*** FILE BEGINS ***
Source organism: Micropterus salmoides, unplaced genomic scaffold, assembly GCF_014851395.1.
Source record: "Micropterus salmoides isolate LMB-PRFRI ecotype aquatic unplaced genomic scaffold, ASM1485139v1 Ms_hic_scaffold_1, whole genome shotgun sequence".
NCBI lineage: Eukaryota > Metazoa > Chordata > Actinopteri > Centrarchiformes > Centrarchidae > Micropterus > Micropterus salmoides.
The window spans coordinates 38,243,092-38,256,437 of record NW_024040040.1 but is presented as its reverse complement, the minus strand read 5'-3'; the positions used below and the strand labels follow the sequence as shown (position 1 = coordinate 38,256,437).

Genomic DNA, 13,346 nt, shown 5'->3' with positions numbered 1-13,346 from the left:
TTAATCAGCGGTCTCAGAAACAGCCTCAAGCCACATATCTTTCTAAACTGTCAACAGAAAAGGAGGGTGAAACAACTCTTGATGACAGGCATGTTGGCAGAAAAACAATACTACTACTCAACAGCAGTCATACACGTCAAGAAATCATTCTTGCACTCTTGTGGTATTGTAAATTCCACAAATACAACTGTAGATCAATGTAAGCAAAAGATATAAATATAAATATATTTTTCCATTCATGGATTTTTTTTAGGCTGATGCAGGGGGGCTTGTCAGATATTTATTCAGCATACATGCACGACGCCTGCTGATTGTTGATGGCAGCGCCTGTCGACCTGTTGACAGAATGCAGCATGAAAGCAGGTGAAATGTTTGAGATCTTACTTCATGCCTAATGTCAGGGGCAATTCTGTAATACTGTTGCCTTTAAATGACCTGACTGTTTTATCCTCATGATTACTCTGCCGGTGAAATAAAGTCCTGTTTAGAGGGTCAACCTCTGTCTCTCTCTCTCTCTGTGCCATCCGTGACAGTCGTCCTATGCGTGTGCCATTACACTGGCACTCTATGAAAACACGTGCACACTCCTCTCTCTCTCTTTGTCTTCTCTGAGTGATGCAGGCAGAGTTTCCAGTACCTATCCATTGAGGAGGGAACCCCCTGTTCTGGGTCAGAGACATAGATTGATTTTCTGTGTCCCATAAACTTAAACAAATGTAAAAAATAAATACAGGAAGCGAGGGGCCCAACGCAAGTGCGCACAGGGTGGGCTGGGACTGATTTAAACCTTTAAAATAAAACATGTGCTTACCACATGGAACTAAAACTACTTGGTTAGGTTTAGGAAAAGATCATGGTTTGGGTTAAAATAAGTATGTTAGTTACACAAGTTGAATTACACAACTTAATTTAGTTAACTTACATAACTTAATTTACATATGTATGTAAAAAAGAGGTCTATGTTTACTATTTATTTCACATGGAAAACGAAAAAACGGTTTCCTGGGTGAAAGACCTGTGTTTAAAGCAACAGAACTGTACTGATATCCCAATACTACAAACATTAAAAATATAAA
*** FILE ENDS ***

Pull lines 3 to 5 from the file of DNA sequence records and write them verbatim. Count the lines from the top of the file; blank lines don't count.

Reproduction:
NCBI lineage: Eukaryota > Metazoa > Chordata > Actinopteri > Centrarchiformes > Centrarchidae > Micropterus > Micropterus salmoides.
The window spans coordinates 38,243,092-38,256,437 of record NW_024040040.1 but is presented as its reverse complement, the minus strand read 5'-3'; the positions used below and the strand labels follow the sequence as shown (position 1 = coordinate 38,256,437).

Genomic DNA, 13,346 nt, shown 5'->3' with positions numbered 1-13,346 from the left: